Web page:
This Story By DON MURET
Published January 14, 2008 : Page 03
The All American Football League is thinking outside the box inside the stadium.
The first-year league, targeting rabid college football fans in the spring and summer, is trying to entice sponsors to climb on board by pitching deals where advertisers can expose their brands in unique spaces on the playing field.
The AAFLs stadium inventory contains opportunities for companies to put their corporate logos on the 25-yard lines, the cushioned pads wrapping the goal posts, the nets behind the posts deployed for extra point and field goal attempts, and the end zone pylons and Dial-a-Down markers.
Temporary parking lot and stadium entrance naming rights are also fair game for advertisers, according to the proposal on the AAFLs Web site.
Advertisers at the highest level could put their logo on the field, said veteran sports marketer Ray Benton, among the two parties outside the AAFL that are selling inventory for the inaugural season.
The AAFLs 10-game regular season starts April 12 in six cities: Gainesville, Fla.; Knoxville, Tenn.; Birmingham, Ala.; Little Rock, Ark.; Houston; and Detroit.
Team Florida and Team Tennessee are playing games at on-campus venues Ben Hill Griffin Stadium and Neyland Stadium. Team Michigans home games are at Ford Field, an NFL stadium.
The asking price is $100,000 to $150,000 for sponsorship packages sold on a local or regional level that cover the five regular-season games each team plays at its home venue.
We dont have a presence in enough of the major markets to make it attractive on the national level, Benton said. These are six regional businesses.
The exact inventory available in each of the six AAFL markets depends on the deals in place between the stadiums and their primary tenants, said Tim Good, president of Starboard Advertising Group, whose company is negotiating the leagues television and radio contracts.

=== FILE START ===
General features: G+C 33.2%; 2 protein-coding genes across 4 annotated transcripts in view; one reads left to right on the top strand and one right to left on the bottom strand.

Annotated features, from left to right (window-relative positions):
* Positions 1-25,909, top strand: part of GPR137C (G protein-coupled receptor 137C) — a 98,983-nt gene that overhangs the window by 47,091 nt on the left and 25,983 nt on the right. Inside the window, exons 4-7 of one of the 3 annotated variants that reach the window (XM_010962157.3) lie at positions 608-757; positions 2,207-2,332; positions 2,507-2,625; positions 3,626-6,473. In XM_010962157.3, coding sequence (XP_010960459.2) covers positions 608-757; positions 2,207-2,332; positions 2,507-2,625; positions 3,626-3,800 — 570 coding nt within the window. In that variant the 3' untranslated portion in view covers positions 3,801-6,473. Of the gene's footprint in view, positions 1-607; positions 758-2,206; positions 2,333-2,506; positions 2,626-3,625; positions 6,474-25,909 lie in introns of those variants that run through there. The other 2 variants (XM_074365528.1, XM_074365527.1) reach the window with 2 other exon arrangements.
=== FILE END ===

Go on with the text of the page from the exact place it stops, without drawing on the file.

Because of scheduling conflicts, Team Florida is also playing single games at Raymond James Stadium in Tampa and Jacksonville Municipal Stadium, where the AAFL has to work around advertising agreements between the NFL Buccaneers and Jaguars and the cities that own those facilities.
Randy Bernstein, president and CEO of Premier Partnerships, has sold sponsorships for MLB and MLS teams, and said companies have to weigh the benefit of receiving on-field exposure in a sport where many other pro leagues have come and gone.
Having your brand directly identified with a failing league is something you have to take into consideration, Bernstein said
The AAFL has signed leaguewide deals with equipment and apparel producers New Balance, Schutt and Rogers Athletic, and those suppliers could expand their agreements to include on-field signs. Everything is negotiable, said Keenan Davis, AAFL vice president of business and football operations.
As of last week, league officials acknowledged that the corporate communities in AAFL markets could be waiting for the league to complete a regular-season television contract before spending their marketing dollars.
The challenge is we got started so late, Benton said. We have an awful lot to do in a short period of time.
The league has been talking to television networks about broadcasting games. We have been approached and are listening, an NFL Network source said.
The AAFL has signed deals with regional networks to air its Jan. 26 draft, originating from Turner Sports studios in Atlanta, where the league is based, Good said.
One of them, Comcast Charter Sports Southeast, based in Norcross, Ga., has 5.7 million subscribers. It covers the Alabama and Tennessee markets where those teams will play and part of Florida, Good said.
The league also did draft-day deals with regional and independent networks in Gainesville, Detroit, Houston, Little Rock and Fayetteville, Ark. Turners PlayOn Sports will provide streaming online draft coverage.
Touchdown Radio, a radio network founded in 2007 by Heisman Trophy winner Gino Torretta, will air an AAFL game of the week, Good said.
Touchdown Radio is syndicated nationally in 150 to 200 cities and has relationships with the local networks that broadcast college games in AAFL markets.
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